The Springbok Legion: a different breed of Springbok Warrior
South Africa's Springboks Bismarck du Plessis, Frans Steyn and Heinrich Broussow. AFP PHOTO / Marty Melville
The dashing Adolph Gysbert “Sailor” Malan was an ace South African fighter pilot.
He won the RAF Distinguished Flying Cross for his night sorties as a flight commander of a Spitfire squadron over Dunkirk, shot down at least fifteen German aircraft as a squadron leader in the Battle of Britain.
His flying formation doctrines became standard for the RAF. His textbook Ten Rules of Air Fighting was distributed to every noticeboard in every crew room.
He rose to wing commander; and was loved by the junior pilots because he put the safety of his squadron above his own.
He was hard on his pilots, but harder on himself. By the end of the War, his tally was 27 enemy aircraft down; and another 26 presumed destroyed or damaged.
Renowned for his exceptional eyesight, which his peers believed was “supernatural,” he wore a South African insignia on his shoulder throughout the fighting.
He was “cool, precise, detached” in battle, and completely unflappable. He was named later as one of the two greatest fighter pilots of the War.
His childhood was that of an archetypical Afrikaner in the Wellington wine lands of the Western Cape. A big and well-formed lad, he was comfortable on a horse and deadly accurate with a shotgun.
These skills could have led him down a stereotypical path.
At fourteen, he went to maritime college on board the ship General Botha, a place where bullying was institutionalised, discipline was sadistic (the punishment for being caught smoking was a spread-eagled flogging while naked on deck).
He became a war hero, and his looks and pedigree put him in the driver’s seat for any position he might have wanted in post-war South Africa.
But Sailor Malan was also a man of great courage after the War, whose conscience and decency led him to become part of the controversially multi-racial ”Springbok Legion,” which fought at first for the rights of destitute or injured soldiers and then wider social problems.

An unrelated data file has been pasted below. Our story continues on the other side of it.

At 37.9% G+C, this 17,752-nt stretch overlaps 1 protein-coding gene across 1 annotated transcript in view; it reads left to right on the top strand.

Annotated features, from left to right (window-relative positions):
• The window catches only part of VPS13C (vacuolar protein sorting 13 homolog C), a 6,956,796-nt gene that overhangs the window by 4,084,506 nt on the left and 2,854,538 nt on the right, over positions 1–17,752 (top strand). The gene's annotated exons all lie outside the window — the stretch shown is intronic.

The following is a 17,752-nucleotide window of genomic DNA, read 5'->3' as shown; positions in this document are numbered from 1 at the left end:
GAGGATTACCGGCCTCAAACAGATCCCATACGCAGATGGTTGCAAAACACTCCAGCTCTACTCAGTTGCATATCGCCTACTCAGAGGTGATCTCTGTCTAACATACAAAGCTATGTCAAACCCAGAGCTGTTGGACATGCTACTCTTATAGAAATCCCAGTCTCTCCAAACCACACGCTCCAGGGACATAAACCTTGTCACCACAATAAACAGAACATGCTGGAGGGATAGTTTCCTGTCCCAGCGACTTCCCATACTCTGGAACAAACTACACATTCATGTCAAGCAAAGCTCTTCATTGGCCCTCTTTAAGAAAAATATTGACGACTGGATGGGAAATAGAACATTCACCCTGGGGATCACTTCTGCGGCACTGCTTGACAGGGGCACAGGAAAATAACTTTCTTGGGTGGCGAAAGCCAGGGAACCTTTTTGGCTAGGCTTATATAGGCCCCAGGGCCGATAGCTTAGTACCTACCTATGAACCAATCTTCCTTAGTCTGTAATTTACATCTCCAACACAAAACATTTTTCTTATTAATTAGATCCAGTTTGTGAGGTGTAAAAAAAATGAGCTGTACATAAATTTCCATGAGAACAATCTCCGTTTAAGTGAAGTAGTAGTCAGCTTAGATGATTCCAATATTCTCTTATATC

The Springbok Legion was initially formed by members of the South African Tank Corps.
The aims and objectives of the Springbok Legion were enunciated in its “Soldiers Manifesto”.
The Springbok Legion was open to all servicemen regardless of race and was avowedly anti-fascist and anti-racist.
Ultimately, Malan became president of a group that grew out of the Springbok Legion, the 250,000 member “Torch Commando,” who conducted torchlight marches with as many as 75,000 protesters, to oppose the beginning of apartheid policies in 1948 which came about with the election of the “National Party.”
Specifically, the National Party sought to change South Africa in ways that Sailor Malan could not accept.
Why did the Legion choose the name and emblem “Springbok?” As I wrote in an earlier article, it was in first decade of the 20th century that South Africa’s rugby team became known as the Springboks.
But by 1940, the term “Springboks” had become a widely used nickname for the South African servicemen fighting on the side of the Allies against the Axis powers.
The term had a patriotic connotation.
The Springbok Legion became a vehicle in the South African Army for a lot of progressive thinking on the race issue, as is detailed in the book Whites in the Struggle Against Apartheid.